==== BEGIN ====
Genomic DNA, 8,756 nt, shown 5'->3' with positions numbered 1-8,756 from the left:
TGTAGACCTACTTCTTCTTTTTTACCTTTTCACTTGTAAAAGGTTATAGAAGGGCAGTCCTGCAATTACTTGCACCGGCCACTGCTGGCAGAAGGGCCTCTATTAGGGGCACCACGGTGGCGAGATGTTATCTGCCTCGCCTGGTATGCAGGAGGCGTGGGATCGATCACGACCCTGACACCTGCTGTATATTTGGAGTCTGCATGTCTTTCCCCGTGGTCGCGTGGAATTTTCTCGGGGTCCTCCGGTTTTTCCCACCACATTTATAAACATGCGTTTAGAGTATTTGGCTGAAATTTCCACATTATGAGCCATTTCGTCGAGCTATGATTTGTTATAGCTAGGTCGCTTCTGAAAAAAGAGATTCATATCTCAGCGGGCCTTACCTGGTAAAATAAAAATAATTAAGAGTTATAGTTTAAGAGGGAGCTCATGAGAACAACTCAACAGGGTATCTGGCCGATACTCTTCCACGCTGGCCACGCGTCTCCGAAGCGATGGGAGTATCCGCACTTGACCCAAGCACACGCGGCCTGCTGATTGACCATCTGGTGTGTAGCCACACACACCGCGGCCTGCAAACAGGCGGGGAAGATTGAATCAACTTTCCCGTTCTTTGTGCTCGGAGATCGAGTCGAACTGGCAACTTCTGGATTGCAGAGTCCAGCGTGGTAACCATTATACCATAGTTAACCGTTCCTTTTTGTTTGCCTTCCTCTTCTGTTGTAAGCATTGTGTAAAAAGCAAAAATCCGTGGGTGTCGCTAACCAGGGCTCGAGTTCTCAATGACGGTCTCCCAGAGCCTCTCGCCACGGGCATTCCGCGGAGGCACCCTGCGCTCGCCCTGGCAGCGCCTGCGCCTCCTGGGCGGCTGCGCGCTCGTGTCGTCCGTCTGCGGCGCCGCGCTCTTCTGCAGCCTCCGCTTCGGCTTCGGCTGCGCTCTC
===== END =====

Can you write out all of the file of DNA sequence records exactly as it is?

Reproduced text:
Genomic DNA, 8,756 nt, shown 5'->3' with positions numbered 1-8,756 from the left:
TGTAGACCTACTTCTTCTTTTTTACCTTTTCACTTGTAAAAGGTTATAGAAGGGCAGTCCTGCAATTACTTGCACCGGCCACTGCTGGCAGAAGGGCCTCTATTAGGGGCACCACGGTGGCGAGATGTTATCTGCCTCGCCTGGTATGCAGGAGGCGTGGGATCGATCACGACCCTGACACCTGCTGTATATTTGGAGTCTGCATGTCTTTCCCCGTGGTCGCGTGGAATTTTCTCGGGGTCCTCCGGTTTTTCCCACCACATTTATAAACATGCGTTTAGAGTATTTGGCTGAAATTTCCACATTATGAGCCATTTCGTCGAGCTATGATTTGTTATAGCTAGGTCGCTTCTGAAAAAAGAGATTCATATCTCAGCGGGCCTTACCTGGTAAAATAAAAATAATTAAGAGTTATAGTTTAAGAGGGAGCTCATGAGAACAACTCAACAGGGTATCTGGCCGATACTCTTCCACGCTGGCCACGCGTCTCCGAAGCGATGGGAGTATCCGCACTTGACCCAAGCACACGCGGCCTGCTGATTGACCATCTGGTGTGTAGCCACACACACCGCGGCCTGCAAACAGGCGGGGAAGATTGAATCAACTTTCCCGTTCTTTGTGCTCGGAGATCGAGTCGAACTGGCAACTTCTGGATTGCAGAGTCCAGCGTGGTAACCATTATACCATAGTTAACCGTTCCTTTTTGTTTGCCTTCCTCTTCTGTTGTAAGCATTGTGTAAAAAGCAAAAATCCGTGGGTGTCGCTAACCAGGGCTCGAGTTCTCAATGACGGTCTCCCAGAGCCTCTCGCCACGGGCATTCCGCGGAGGCACCCTGCGCTCGCCCTGGCAGCGCCTGCGCCTCCTGGGCGGCTGCGCGCTCGTGTCGTCCGTCTGCGGCGCCGCGCTCTTCTGCAGCCTCCGCTTCGGCTTCGGCTGCGCTCTC